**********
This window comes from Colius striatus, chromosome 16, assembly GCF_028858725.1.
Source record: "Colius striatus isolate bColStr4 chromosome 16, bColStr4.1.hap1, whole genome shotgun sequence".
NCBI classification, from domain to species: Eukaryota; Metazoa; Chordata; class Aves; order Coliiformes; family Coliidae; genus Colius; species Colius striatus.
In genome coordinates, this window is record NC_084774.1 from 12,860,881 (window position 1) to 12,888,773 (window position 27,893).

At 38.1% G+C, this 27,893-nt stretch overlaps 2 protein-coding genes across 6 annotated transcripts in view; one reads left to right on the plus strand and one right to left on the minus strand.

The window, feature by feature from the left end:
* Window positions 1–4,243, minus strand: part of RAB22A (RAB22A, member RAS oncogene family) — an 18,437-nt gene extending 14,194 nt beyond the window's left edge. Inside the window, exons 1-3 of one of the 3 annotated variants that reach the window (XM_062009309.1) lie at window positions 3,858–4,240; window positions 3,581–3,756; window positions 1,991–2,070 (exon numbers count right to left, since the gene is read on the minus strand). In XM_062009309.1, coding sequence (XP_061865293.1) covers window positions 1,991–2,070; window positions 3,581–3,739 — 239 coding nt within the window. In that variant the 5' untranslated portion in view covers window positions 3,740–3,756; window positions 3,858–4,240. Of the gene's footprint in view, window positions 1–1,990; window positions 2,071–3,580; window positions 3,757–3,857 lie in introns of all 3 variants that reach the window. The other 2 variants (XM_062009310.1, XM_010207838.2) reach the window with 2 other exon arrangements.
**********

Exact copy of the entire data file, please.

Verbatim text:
This window comes from Colius striatus, chromosome 16, assembly GCF_028858725.1.
Source record: "Colius striatus isolate bColStr4 chromosome 16, bColStr4.1.hap1, whole genome shotgun sequence".
NCBI classification, from domain to species: Eukaryota; Metazoa; Chordata; class Aves; order Coliiformes; family Coliidae; genus Colius; species Colius striatus.
In genome coordinates, this window is record NC_084774.1 from 12,860,881 (window position 1) to 12,888,773 (window position 27,893).

At 38.1% G+C, this 27,893-nt stretch overlaps 2 protein-coding genes across 6 annotated transcripts in view; one reads left to right on the plus strand and one right to left on the minus strand.

The window, feature by feature from the left end:
* Window positions 1–4,243, minus strand: part of RAB22A (RAB22A, member RAS oncogene family) — an 18,437-nt gene extending 14,194 nt beyond the window's left edge. Inside the window, exons 1-3 of one of the 3 annotated variants that reach the window (XM_062009309.1) lie at window positions 3,858–4,240; window positions 3,581–3,756; window positions 1,991–2,070 (exon numbers count right to left, since the gene is read on the minus strand). In XM_062009309.1, coding sequence (XP_061865293.1) covers window positions 1,991–2,070; window positions 3,581–3,739 — 239 coding nt within the window. In that variant the 5' untranslated portion in view covers window positions 3,740–3,756; window positions 3,858–4,240. Of the gene's footprint in view, window positions 1–1,990; window positions 2,071–3,580; window positions 3,757–3,857 lie in introns of all 3 variants that reach the window. The other 2 variants (XM_062009310.1, XM_010207838.2) reach the window with 2 other exon arrangements.